The War-Cries of the Jew
By E. R. Lipsett
[The Century Magazine; November 1915]
The Jew has as many war-cries as there are tongues in Europe, for he fights with them all; and then he has his own war-cry, that eternal tearful cry of his that in these days is rending the heavens over Russian and Galician Polands.
And still there is another and a newer cry coming, the war-cry of the neutral Jew. "To arms! to arms, O Israel!" has arisen, the sudden thundering cry throughout the length and the breadth of the New York Ghetto, and all the other Ghettos in the larger cities of America.
We know, of course, what are the arms of the Ghetto Jew: they are tongue and pen. By means of these it is intended to raise the Jew from the depths of his ashes and make him a live nation again. A congress of American Jews is to be called, and it is to demand, at the conclusion of the war, or before it, the return of Palestine to its ancient owners. For the Jews are a nation, and they must have a land, and Palestine is theirs.
That is to say, in brief, that while nearly three quarters of a million Jews on the European battle-fields are at one another's throats, in vindication each of a different nationality, the Jews far away from the bursting shells and glittering bayonets are calling out to them: "No, you 're all in the wrong. For you are all one. It is not for us to determine whether the Jews are a nation.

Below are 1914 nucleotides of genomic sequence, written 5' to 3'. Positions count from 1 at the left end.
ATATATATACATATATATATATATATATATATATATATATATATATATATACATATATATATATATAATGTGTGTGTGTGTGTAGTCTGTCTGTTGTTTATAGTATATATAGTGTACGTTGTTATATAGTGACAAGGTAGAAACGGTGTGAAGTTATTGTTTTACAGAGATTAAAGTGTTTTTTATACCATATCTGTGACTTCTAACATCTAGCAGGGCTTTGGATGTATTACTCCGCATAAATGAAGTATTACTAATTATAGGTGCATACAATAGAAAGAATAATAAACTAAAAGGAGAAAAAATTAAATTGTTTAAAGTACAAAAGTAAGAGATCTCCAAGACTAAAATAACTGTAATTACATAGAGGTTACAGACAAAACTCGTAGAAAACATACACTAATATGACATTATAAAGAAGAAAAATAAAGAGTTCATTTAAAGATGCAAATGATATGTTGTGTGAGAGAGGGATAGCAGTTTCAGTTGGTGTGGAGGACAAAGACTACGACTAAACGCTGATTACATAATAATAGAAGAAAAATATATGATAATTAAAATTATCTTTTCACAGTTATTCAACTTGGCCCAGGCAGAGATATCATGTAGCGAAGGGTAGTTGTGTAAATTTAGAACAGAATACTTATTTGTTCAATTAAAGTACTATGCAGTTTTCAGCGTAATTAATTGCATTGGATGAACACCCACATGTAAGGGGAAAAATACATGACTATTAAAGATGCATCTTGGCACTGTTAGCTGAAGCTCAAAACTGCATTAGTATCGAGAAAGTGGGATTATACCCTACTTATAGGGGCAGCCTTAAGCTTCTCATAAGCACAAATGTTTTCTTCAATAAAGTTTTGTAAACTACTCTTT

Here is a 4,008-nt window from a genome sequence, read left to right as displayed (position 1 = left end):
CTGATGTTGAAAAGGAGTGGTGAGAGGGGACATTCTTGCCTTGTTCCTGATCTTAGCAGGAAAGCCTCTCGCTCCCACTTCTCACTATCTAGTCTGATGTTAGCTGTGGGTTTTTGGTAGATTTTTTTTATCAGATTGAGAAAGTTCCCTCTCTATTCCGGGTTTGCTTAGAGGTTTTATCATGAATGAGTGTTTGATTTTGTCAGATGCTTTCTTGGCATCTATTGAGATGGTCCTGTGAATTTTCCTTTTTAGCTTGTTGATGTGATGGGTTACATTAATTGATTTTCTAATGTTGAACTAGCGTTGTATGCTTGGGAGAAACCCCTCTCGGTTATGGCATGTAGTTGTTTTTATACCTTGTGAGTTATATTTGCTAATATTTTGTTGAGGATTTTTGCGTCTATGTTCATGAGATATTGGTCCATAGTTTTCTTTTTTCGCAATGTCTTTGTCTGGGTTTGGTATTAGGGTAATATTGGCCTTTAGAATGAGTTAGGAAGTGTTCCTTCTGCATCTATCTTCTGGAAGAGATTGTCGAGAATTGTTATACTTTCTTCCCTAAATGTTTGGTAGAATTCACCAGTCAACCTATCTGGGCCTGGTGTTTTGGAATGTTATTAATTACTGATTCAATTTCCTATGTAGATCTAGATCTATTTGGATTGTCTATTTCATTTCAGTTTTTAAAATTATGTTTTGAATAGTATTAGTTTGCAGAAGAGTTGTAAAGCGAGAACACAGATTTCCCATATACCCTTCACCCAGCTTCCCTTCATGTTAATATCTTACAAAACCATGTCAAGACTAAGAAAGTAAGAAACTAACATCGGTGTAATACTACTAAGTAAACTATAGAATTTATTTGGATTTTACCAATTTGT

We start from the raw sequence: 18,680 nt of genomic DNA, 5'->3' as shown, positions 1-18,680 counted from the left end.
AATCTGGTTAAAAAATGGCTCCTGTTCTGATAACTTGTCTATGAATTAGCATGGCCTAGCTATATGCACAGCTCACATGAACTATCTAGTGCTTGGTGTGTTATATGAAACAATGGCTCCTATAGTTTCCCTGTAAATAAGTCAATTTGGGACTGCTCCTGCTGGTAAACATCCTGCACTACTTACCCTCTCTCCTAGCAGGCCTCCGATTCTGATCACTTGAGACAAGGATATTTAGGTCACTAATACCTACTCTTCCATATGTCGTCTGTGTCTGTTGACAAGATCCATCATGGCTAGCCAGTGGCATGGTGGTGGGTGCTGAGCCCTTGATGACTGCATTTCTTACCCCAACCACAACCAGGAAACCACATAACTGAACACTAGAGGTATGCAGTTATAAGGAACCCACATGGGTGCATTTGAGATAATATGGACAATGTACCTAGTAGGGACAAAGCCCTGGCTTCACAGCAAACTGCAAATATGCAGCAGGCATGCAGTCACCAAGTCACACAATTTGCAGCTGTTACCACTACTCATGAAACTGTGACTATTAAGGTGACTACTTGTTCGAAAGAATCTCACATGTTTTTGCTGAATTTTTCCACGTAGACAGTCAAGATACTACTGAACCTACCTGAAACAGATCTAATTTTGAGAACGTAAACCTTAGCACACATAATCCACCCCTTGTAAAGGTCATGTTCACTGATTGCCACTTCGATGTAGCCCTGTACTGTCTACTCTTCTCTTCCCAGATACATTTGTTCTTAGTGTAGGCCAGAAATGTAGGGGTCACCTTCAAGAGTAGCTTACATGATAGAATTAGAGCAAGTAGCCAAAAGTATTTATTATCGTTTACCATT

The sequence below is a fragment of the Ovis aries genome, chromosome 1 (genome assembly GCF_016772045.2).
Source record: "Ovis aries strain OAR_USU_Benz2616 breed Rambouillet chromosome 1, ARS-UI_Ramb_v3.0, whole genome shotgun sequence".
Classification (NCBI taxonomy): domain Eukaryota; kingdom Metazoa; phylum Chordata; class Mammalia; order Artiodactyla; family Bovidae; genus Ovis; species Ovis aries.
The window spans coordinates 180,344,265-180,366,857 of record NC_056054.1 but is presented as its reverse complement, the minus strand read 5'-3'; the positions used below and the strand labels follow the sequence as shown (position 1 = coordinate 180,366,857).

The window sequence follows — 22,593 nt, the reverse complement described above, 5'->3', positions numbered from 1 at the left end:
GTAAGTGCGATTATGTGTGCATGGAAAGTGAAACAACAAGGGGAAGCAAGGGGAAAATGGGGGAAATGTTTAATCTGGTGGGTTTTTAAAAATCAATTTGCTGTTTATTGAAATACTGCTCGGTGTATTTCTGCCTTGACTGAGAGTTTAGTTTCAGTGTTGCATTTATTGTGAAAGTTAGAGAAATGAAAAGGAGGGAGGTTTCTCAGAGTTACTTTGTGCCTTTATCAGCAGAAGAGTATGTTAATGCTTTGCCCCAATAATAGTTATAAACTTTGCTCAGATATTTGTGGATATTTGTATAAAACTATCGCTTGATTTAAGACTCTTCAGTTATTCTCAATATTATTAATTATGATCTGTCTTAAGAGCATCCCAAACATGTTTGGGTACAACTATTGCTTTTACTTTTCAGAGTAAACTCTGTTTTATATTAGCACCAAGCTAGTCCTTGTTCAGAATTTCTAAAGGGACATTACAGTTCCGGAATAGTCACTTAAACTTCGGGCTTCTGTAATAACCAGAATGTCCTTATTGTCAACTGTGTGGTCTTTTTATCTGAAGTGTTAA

It is not for one man to tell another what he should be. One is what one feels. If the Jews feel themselves a nation, that is sufficient.
And there again we are brought back to that grim anomaly, that there should be three hundred and fifty thousand bayonets in the hands of Russian Jews ready to bore their way through the hearts of some two hundred thousand Jews in Austrian uniform, and fifty thousand more in the ranks of the Germans. And in turn there are twenty thousand Jews with Great Britain, and as many again with France, ready to die by bullet and shell sent to them by the hands of their German and Austrian brothers. In the Dardanelles we have seen two Jewish legions pitted against each other, the one gathered from Alexandria, under the Allies, the other, under the Turks, hailing from the Jewish colonies in Palestine, and each fighting round and inspired by the same flag, the shield of David.